The 1980s ad slogan suggested that the quality of recording tape being produced by Memorex could make it hard to distinguish between a live performance and a recording.  While such an aspiration for quality is admirable, for those of us interested in the issue of authenticity, not being able to distinguish the real from the copy can be disconcerting.  Museums have to be wary about forgeries, and archives are careful to trace provenance in order to insure that records are authentic.  With the advent of the photocopier, it became simple to make a replica of a document; the facsimile also incorporates into its name an indication that a fax is a copy of a document.  With these analog producers of copies, it was fairly easy to determine which version was the original and which were copies.  With born-digital materials, authenticity is much more complicated to parse.  There are simple technical solutions like checksums that can guarantee that the file I have today is the same one as the file I received from a  donor two years ago.  But from a records retention standpoint, the ease with which exact digital copies of files can be generated — and attached to an email or copied onto flash drives or stored in the cloud — makes it quite complicated to determine which version of a file should serve as the record copy.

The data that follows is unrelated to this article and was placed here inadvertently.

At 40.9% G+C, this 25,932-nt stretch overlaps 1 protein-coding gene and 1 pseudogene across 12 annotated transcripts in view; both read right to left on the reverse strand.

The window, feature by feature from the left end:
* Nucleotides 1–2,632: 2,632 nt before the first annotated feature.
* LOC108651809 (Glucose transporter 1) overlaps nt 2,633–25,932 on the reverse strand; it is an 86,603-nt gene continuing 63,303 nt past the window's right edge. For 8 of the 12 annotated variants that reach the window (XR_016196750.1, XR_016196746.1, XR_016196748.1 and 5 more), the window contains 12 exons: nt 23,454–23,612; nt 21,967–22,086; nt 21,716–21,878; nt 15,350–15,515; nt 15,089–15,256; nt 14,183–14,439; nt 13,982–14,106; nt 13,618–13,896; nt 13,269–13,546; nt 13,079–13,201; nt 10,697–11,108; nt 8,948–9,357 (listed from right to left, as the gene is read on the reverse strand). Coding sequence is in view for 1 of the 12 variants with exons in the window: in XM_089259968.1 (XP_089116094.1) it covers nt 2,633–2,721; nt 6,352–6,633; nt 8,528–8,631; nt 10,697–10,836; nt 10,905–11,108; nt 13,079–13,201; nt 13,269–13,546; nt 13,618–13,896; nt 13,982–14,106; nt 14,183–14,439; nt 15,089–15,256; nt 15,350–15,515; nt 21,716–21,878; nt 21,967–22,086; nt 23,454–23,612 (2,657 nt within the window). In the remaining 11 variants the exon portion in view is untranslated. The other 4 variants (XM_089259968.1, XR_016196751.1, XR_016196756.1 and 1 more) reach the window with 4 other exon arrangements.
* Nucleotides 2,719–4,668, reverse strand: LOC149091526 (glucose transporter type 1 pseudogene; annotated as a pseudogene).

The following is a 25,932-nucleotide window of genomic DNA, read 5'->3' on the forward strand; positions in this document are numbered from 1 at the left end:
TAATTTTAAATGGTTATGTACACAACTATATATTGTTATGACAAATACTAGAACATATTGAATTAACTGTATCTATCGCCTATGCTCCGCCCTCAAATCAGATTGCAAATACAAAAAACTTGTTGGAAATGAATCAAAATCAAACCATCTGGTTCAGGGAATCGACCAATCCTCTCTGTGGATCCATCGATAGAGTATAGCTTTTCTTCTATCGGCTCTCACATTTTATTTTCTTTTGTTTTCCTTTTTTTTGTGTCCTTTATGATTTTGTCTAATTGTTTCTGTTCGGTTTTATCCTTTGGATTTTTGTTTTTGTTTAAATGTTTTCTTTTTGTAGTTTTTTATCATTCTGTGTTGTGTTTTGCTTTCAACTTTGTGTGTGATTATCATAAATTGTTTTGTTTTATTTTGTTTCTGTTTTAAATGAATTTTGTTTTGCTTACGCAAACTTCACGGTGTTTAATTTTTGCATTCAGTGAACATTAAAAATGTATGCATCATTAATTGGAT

The development of affordable 3D printing may not have much direct impact on archives, which do not tend to collect as many three-dimensional objects, but it is sure to change the landscape for museums.  Rather than fearing the possibility of counterfeit items being produced, the Smithsonian Institution has chosen to embrace this new technology as a form of outreach.  As reported in an Associated Press article this week, the Smithsonian is embarking on an initiative to scan objects from its collections — thus far including items such as the Wright brothers’ first airplane and casts of president Abraham Lincoln’s face during the Civil War.  These scans can be viewed online through the Smithsonian’s 3D viewer, where objects can be browsed individually or viewed in designed tours.  Files can also be downloaded to create replicas of these objects on a 3D printer.  The Smithsonian provides these downloadable files as an outreach effort and trusts that the public will use them for educational purposes rather than more nefarious ones.  It will be interesting to see whether our collective better angels hold more sway, and it will also be intriguing to see whether 3D imaging becomes as ubiquitous as document scanning or whether the drive to provide 3D representations creates a divide between the institutions with the financial and technical wherewithal to embark on a 3D imaging program and those without.